bannerbckground

Illumination‚Ä®  

The dull mind rises to the truth through material things,
And is resurrected from its former submersion when the light is seen.

--Inscription on the Doors to the Abbey of Saint-Denis

Abbot Sugar's ambition was nothing less than to build the kingdom of God on earth, and in some measure he succeeded.  Working in stone and glass with the best craftsmen of his day, Sugar undertook the restoration of the Abbey of Saint-Denis outside Paris, which became the prototype of the great gothic cathedrals of the 12th and 13th centuries.  Through the use of heavy stone buttresses on the building's exterior, the interior walls could be raised on slender columns to unprecedented heights.  To enter such a space was to feel simultaneously dwarfed and enlarged by a sense of God's grandeur.  But it was not scale alone that Sugar was striving to achieve.  Because the weight of the structure was borne by buttresses rather than by exterior walls, he was able to install large stained-glass windows between the support columns to illuminate the sacred space within.  The abbot was influenced by the writings of Dionysius the Pseudo-Areopagite, a fifth-century monk and neo-Platonist who believed that God manifested himself through light.  For Sugar, the stained-glass windows in his church "kindle in us the desire to ascend from a world of mere shadows and images to the contemplation of the Divine Light itself."

Mystics have long favored light as a metaphor for God, and many have described experiences in which the world suddenly appears as translucent as Abbott Sugar's stained-glass windows.  Perhaps the archetypal experience of this kind was the gospel account of the transfiguration, in which Jesus and three of his disciples ascended a tall mountain where "he was transfigured before them, and his face shone like the sun, and his garments became white as light."  The Greek word for "transfigured" normally refers to alterations in form as well as in appearance, which suggests that the change was more than skin deep.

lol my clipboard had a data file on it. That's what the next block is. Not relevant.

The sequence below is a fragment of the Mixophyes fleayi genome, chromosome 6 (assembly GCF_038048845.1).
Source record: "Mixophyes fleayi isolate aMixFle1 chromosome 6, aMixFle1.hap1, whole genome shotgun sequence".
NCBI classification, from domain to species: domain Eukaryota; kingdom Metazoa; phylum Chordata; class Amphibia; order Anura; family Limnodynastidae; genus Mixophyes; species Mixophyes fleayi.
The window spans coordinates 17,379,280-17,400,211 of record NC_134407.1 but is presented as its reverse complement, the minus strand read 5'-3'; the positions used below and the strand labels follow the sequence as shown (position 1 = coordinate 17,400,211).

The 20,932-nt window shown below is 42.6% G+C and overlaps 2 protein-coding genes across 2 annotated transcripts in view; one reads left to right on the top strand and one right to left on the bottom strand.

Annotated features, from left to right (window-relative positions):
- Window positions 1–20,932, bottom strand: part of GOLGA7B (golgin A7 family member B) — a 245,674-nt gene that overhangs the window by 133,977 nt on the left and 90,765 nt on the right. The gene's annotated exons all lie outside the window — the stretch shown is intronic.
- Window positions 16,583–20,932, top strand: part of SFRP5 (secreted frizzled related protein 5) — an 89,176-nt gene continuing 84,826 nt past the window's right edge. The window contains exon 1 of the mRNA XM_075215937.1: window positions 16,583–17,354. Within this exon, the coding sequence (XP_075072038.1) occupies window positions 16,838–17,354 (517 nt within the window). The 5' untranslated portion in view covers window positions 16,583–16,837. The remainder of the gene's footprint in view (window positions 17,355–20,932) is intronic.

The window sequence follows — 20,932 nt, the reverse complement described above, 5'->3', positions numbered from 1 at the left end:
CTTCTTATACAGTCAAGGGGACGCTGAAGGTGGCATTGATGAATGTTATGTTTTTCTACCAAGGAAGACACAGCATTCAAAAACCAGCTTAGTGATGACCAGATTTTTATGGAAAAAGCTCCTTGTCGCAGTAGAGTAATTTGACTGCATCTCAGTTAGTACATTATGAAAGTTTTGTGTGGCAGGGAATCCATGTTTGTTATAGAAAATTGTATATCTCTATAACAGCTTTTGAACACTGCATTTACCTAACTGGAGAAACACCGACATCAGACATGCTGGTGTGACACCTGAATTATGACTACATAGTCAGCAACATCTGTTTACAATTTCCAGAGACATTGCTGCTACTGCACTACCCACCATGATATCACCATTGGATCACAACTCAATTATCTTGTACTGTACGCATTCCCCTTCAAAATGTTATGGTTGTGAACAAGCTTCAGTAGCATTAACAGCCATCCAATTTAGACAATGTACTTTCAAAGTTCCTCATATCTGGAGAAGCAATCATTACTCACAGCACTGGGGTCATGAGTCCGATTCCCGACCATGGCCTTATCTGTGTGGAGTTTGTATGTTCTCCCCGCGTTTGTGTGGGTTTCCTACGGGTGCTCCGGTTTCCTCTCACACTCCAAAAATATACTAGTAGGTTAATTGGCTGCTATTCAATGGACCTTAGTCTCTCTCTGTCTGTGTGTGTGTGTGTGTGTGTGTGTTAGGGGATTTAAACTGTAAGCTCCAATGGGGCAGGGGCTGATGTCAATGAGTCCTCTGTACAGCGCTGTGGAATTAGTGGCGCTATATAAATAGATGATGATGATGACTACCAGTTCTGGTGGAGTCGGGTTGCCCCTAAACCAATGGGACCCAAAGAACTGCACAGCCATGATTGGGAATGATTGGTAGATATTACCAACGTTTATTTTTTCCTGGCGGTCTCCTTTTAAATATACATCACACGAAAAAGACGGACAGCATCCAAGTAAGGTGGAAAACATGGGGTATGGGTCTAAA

Mystics are drawn to light as a metaphor because it is both tangible and immaterial.  The distinguishing feature of a stained-glass window is not glass and lead, after all, but the light that shines through it.  And yet without these materials, the light would be invisible.  As it is, the illuminated world that mystics describe remains glass and lead to those who see only by the light of the sun.  Or they assume there must be another world more brightly lit than this one.  Mystical experiences tend to be fleeting and solitary, which is why they transform individuals more readily than history.  It is not really the world that is illuminated by God's light but the sacred space within oneself.  

Matthew 17:1-13

Home | Readings

www.godwardweb.org
© Copyright 2004-2011 by Eric Rennie
All Rights Reserved